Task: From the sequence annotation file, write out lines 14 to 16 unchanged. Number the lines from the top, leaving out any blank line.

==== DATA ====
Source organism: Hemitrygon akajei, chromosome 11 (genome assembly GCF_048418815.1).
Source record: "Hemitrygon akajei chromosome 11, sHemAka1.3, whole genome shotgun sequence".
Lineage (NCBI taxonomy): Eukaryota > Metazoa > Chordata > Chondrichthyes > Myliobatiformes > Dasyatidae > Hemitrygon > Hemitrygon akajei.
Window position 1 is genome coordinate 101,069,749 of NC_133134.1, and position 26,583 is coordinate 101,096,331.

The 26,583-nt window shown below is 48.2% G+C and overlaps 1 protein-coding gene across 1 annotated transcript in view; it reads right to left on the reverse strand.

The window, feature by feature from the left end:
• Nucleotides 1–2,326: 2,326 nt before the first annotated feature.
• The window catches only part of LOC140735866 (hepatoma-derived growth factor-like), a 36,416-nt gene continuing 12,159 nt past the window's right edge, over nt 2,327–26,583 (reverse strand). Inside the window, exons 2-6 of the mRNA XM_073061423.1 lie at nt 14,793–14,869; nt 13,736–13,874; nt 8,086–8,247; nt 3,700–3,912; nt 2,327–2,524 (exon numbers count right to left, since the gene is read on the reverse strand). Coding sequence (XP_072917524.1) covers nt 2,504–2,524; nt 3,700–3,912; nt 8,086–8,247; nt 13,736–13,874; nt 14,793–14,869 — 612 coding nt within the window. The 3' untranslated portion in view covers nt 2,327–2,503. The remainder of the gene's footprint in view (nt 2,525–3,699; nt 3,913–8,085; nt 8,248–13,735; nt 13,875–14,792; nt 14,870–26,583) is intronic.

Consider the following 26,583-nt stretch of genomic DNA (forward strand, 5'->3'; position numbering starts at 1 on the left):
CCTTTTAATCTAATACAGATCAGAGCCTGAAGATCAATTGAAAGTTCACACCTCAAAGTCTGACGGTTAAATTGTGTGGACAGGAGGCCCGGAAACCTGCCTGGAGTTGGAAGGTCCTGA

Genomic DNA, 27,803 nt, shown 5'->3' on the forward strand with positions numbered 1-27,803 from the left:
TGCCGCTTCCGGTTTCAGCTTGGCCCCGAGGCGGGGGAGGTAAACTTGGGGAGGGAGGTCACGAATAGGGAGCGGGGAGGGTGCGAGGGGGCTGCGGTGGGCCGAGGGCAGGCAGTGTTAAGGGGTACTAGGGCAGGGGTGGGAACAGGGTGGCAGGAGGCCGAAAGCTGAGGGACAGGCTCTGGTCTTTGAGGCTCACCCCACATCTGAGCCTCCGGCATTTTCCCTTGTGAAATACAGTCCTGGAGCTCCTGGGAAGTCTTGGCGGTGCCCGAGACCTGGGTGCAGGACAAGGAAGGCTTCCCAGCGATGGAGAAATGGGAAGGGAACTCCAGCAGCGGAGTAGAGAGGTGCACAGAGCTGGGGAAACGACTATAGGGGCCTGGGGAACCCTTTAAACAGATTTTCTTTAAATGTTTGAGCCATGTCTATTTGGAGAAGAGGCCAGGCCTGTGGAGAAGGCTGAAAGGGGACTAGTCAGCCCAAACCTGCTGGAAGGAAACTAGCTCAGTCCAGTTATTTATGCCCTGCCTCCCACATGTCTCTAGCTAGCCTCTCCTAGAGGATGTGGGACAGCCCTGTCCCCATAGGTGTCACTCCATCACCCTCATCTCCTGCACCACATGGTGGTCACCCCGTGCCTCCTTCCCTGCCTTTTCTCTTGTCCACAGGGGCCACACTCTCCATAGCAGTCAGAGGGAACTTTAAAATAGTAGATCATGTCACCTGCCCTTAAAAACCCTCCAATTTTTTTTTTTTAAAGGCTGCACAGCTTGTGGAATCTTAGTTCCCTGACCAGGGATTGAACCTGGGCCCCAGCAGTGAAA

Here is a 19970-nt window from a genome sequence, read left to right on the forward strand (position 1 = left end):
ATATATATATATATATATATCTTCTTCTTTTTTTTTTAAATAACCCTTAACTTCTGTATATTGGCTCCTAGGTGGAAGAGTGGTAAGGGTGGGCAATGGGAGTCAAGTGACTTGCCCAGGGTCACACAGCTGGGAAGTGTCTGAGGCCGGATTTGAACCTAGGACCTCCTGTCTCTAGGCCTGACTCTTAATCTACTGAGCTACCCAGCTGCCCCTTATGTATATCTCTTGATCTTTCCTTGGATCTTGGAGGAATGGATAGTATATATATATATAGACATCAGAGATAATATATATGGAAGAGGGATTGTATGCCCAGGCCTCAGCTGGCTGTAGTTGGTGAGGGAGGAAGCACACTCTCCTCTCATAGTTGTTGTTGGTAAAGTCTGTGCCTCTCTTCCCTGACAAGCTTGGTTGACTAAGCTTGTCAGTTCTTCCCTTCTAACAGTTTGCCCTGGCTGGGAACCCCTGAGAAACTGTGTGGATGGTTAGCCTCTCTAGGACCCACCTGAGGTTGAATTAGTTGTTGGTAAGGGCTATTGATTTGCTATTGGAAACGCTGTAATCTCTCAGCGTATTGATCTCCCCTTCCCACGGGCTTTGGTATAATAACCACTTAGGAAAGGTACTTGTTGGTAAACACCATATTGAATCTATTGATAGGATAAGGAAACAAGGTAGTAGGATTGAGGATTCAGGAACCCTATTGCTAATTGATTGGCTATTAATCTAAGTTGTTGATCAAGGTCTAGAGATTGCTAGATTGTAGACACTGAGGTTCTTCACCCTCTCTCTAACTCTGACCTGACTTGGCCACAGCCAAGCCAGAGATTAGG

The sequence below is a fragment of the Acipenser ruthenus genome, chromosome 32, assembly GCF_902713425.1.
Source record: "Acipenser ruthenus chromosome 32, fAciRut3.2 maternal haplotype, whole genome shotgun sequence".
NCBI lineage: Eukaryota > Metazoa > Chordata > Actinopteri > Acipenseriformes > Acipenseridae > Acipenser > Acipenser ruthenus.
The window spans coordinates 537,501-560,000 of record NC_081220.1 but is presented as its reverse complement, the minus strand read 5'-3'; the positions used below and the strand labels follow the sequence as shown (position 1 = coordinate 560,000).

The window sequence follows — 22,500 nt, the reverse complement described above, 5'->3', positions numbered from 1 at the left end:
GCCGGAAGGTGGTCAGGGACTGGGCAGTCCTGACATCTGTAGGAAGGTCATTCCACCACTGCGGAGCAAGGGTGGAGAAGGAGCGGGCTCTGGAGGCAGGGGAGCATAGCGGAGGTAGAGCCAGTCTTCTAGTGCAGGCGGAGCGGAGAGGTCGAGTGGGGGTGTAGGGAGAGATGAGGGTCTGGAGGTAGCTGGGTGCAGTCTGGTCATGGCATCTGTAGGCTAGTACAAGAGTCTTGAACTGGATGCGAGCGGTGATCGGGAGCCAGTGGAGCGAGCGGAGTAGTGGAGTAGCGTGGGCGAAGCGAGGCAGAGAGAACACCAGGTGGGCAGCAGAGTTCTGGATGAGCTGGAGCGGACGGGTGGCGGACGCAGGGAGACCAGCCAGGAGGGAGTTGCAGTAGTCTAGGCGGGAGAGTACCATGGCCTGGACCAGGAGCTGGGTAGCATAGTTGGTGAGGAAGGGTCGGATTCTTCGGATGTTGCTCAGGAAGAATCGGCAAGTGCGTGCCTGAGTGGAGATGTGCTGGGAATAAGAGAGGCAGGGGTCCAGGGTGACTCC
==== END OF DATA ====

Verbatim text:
ATATATATATATATATATATCTTCTTCTTTTTTTTTTAAATAACCCTTAACTTCTGTATATTGGCTCCTAGGTGGAAGAGTGGTAAGGGTGGGCAATGGGAGTCAAGTGACTTGCCCAGGGTCACACAGCTGGGAAGTGTCTGAGGCCGGATTTGAACCTAGGACCTCCTGTCTCTAGGCCTGACTCTTAATCTACTGAGCTACCCAGCTGCCCCTTATGTATATCTCTTGATCTTTCCTTGGATCTTGGAGGAATGGATAGTATATATATATATAGACATCAGAGATAATATATATGGAAGAGGGATTGTATGCCCAGGCCTCAGCTGGCTGTAGTTGGTGAGGGAGGAAGCACACTCTCCTCTCATAGTTGTTGTTGGTAAAGTCTGTGCCTCTCTTCCCTGACAAGCTTGGTTGACTAAGCTTGTCAGTTCTTCCCTTCTAACAGTTTGCCCTGGCTGGGAACCCCTGAGAAACTGTGTGGATGGTTAGCCTCTCTAGGACCCACCTGAGGTTGAATTAGTTGTTGGTAAGGGCTATTGATTTGCTATTGGAAACGCTGTAATCTCTCAGCGTATTGATCTCCCCTTCCCACGGGCTTTGGTATAATAACCACTTAGGAAAGGTACTTGTTGGTAAACACCATATTGAATCTATTGATAGGATAAGGAAACAAGGTAGTAGGATTGAGGATTCAGGAACCCTATTGCTAATTGATTGGCTATTAATCTAAGTTGTTGATCAAGGTCTAGAGATTGCTAGATTGTAGACACTGAGGTTCTTCACCCTCTCTCTAACTCTGACCTGACTTGGCCACAGCCAAGCCAGAGATTAGG

The sequence below is a fragment of the Acipenser ruthenus genome, chromosome 32, assembly GCF_902713425.1.
Source record: "Acipenser ruthenus chromosome 32, fAciRut3.2 maternal haplotype, whole genome shotgun sequence".